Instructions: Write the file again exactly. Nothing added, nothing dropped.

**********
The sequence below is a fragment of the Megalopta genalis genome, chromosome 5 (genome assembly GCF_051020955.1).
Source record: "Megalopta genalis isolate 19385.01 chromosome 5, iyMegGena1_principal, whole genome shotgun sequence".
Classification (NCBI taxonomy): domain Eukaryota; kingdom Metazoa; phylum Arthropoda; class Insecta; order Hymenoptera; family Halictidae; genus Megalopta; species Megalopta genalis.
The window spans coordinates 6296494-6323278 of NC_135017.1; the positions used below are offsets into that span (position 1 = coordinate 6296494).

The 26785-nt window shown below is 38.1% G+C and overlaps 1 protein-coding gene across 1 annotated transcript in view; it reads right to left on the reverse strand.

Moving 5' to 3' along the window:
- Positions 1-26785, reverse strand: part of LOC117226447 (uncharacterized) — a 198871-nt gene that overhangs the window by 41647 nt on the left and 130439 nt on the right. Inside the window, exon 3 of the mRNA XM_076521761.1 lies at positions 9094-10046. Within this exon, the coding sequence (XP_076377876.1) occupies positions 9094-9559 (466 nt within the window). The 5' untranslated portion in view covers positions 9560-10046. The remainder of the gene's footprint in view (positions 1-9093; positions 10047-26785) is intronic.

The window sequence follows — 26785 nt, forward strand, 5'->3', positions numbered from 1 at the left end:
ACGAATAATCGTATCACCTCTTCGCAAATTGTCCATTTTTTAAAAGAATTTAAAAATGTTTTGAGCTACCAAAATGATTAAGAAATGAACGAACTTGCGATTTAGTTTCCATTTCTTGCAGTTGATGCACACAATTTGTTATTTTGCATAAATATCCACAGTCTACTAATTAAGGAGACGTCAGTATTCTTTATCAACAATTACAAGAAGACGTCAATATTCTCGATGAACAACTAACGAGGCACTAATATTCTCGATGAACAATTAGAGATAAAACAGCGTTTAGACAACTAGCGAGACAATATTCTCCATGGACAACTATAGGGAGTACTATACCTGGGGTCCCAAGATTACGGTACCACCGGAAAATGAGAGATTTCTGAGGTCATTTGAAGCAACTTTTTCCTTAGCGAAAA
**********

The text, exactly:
The sequence below is a fragment of the Megalopta genalis genome, chromosome 5 (genome assembly GCF_051020955.1).
Source record: "Megalopta genalis isolate 19385.01 chromosome 5, iyMegGena1_principal, whole genome shotgun sequence".
Classification (NCBI taxonomy): domain Eukaryota; kingdom Metazoa; phylum Arthropoda; class Insecta; order Hymenoptera; family Halictidae; genus Megalopta; species Megalopta genalis.
The window spans coordinates 6296494-6323278 of NC_135017.1; the positions used below are offsets into that span (position 1 = coordinate 6296494).

The 26785-nt window shown below is 38.1% G+C and overlaps 1 protein-coding gene across 1 annotated transcript in view; it reads right to left on the reverse strand.

Moving 5' to 3' along the window:
- Positions 1-26785, reverse strand: part of LOC117226447 (uncharacterized) — a 198871-nt gene that overhangs the window by 41647 nt on the left and 130439 nt on the right. Inside the window, exon 3 of the mRNA XM_076521761.1 lies at positions 9094-10046. Within this exon, the coding sequence (XP_076377876.1) occupies positions 9094-9559 (466 nt within the window). The 5' untranslated portion in view covers positions 9560-10046. The remainder of the gene's footprint in view (positions 1-9093; positions 10047-26785) is intronic.

The window sequence follows — 26785 nt, forward strand, 5'->3', positions numbered from 1 at the left end:
ACGAATAATCGTATCACCTCTTCGCAAATTGTCCATTTTTTAAAAGAATTTAAAAATGTTTTGAGCTACCAAAATGATTAAGAAATGAACGAACTTGCGATTTAGTTTCCATTTCTTGCAGTTGATGCACACAATTTGTTATTTTGCATAAATATCCACAGTCTACTAATTAAGGAGACGTCAGTATTCTTTATCAACAATTACAAGAAGACGTCAATATTCTCGATGAACAACTAACGAGGCACTAATATTCTCGATGAACAATTAGAGATAAAACAGCGTTTAGACAACTAGCGAGACAATATTCTCCATGGACAACTATAGGGAGTACTATACCTGGGGTCCCAAGATTACGGTACCACCGGAAAATGAGAGATTTCTGAGGTCATTTGAAGCAACTTTTTCCTTAGCGAAAA